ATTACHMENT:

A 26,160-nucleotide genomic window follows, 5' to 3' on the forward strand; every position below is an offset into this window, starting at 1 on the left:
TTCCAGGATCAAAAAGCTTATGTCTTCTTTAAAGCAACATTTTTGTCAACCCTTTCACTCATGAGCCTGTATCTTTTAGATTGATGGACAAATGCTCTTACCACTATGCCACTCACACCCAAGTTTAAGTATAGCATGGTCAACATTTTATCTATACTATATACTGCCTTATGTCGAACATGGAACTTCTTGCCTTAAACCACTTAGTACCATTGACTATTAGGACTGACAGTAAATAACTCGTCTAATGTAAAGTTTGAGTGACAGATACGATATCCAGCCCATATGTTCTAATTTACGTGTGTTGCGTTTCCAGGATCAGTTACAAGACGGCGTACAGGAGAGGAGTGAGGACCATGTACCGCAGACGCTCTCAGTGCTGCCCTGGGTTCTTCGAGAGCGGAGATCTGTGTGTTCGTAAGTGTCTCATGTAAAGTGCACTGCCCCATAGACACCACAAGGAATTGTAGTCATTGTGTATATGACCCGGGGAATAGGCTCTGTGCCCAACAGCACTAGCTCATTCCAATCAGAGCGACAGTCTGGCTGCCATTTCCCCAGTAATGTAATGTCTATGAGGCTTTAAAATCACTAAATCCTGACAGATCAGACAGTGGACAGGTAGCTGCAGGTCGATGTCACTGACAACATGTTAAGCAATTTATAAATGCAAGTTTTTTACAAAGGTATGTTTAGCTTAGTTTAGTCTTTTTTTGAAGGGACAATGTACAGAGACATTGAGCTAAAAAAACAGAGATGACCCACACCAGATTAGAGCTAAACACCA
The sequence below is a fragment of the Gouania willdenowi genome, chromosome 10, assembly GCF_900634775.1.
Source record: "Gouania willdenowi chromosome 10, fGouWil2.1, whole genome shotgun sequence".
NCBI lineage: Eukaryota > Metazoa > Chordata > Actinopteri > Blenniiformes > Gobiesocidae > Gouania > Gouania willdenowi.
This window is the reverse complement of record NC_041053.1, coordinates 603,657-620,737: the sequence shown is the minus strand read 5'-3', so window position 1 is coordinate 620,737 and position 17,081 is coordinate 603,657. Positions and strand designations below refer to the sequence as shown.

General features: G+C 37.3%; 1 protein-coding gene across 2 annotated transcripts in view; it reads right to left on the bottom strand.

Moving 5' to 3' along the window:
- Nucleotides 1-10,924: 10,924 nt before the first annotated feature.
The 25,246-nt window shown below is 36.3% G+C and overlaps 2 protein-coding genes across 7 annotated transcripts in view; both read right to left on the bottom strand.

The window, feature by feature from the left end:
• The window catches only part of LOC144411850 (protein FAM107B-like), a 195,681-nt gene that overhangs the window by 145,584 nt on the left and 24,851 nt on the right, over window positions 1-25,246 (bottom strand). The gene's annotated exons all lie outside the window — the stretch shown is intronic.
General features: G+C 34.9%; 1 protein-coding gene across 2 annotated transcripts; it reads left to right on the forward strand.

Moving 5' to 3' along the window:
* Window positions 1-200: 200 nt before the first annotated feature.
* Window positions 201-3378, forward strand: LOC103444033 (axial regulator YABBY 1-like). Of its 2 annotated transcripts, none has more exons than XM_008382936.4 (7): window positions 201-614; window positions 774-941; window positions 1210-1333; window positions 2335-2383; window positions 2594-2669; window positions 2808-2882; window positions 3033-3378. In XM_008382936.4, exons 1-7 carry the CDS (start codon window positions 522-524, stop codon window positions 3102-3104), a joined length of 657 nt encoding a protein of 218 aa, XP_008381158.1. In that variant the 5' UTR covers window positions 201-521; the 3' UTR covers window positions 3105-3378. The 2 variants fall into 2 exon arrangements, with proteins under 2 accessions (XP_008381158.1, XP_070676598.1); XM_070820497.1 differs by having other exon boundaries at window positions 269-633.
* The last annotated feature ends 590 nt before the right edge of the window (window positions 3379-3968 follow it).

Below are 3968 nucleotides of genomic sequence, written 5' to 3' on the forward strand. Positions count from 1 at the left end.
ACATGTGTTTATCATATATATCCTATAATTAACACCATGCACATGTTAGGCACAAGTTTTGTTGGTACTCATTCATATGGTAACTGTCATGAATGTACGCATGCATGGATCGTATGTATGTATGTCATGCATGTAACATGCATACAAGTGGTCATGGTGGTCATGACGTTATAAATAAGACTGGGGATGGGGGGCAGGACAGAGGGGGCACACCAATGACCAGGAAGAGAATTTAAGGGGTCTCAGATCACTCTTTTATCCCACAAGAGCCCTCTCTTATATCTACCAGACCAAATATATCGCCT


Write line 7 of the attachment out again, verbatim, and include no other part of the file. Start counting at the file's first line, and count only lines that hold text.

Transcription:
General features: G+C 37.3%; 1 protein-coding gene across 2 annotated transcripts in view; it reads right to left on the bottom strand.